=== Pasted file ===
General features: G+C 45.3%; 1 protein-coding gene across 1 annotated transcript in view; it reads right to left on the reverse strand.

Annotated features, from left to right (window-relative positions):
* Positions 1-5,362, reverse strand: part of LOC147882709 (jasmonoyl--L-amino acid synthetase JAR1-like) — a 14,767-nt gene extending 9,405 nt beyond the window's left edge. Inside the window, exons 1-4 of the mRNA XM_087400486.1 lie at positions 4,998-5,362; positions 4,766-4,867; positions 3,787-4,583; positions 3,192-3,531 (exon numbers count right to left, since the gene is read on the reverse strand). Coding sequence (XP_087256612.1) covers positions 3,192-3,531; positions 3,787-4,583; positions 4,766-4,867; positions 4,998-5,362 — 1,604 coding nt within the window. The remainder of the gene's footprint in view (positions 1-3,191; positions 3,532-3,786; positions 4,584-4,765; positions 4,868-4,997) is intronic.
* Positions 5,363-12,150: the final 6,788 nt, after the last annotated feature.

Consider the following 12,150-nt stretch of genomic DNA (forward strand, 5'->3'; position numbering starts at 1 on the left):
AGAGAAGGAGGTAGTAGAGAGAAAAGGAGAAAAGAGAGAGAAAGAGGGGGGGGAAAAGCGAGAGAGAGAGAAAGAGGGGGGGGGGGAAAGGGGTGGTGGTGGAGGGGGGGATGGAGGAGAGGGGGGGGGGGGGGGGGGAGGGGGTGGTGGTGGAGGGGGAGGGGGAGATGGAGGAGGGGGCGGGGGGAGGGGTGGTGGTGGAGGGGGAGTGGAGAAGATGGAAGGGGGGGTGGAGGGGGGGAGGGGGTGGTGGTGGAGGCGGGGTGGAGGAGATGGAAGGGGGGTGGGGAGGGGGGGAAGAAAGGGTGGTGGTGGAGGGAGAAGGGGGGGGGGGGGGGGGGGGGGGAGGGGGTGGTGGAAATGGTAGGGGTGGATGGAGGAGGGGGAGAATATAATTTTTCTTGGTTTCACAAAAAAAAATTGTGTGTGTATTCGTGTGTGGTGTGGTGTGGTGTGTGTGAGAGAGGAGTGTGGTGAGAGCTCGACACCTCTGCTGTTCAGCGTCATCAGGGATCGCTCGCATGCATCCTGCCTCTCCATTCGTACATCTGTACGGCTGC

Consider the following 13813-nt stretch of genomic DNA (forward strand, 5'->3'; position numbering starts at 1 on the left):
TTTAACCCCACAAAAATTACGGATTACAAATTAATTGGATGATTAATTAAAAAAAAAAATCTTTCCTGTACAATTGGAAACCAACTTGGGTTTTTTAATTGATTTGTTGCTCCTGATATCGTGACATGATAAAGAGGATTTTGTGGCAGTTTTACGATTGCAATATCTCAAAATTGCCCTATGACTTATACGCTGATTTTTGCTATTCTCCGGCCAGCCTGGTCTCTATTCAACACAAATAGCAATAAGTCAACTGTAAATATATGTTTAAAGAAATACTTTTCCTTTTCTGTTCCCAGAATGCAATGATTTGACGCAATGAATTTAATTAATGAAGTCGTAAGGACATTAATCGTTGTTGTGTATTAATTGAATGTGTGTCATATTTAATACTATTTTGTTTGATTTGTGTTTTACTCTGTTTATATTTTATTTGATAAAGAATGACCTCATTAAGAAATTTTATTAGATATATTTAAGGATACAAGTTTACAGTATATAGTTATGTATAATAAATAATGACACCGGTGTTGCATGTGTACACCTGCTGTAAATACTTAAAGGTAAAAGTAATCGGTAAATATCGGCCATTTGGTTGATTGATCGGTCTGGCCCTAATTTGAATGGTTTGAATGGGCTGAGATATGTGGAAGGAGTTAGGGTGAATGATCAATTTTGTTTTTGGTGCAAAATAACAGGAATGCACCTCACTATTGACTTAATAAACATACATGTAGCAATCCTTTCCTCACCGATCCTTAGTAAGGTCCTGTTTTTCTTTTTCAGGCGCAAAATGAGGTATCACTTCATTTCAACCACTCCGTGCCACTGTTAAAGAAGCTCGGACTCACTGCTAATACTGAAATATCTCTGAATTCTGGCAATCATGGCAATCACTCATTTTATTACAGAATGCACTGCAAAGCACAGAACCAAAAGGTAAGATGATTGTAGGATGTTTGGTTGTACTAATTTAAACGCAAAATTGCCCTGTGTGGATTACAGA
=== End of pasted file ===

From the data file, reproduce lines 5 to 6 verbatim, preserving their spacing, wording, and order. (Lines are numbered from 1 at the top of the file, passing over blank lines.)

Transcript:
Consider the following 12,150-nt stretch of genomic DNA (forward strand, 5'->3'; position numbering starts at 1 on the left):
AGAGAAGGAGGTAGTAGAGAGAAAAGGAGAAAAGAGAGAGAAAGAGGGGGGGGAAAAGCGAGAGAGAGAGAAAGAGGGGGGGGGGGAAAGGGGTGGTGGTGGAGGGGGGGATGGAGGAGAGGGGGGGGGGGGGGGGGGAGGGGGTGGTGGTGGAGGGGGAGGGGGAGATGGAGGAGGGGGCGGGGGGAGGGGTGGTGGTGGAGGGGGAGTGGAGAAGATGGAAGGGGGGGTGGAGGGGGGGAGGGGGTGGTGGTGGAGGCGGGGTGGAGGAGATGGAAGGGGGGTGGGGAGGGGGGGAAGAAAGGGTGGTGGTGGAGGGAGAAGGGGGGGGGGGGGGGGGGGGGGGAGGGGGTGGTGGAAATGGTAGGGGTGGATGGAGGAGGGGGAGAATATAATTTTTCTTGGTTTCACAAAAAAAAATTGTGTGTGTATTCGTGTGTGGTGTGGTGTGGTGTGTGTGAGAGAGGAGTGTGGTGAGAGCTCGACACCTCTGCTGTTCAGCGTCATCAGGGATCGCTCGCATGCATCCTGCCTCTCCATTCGTACATCTGTACGGCTGC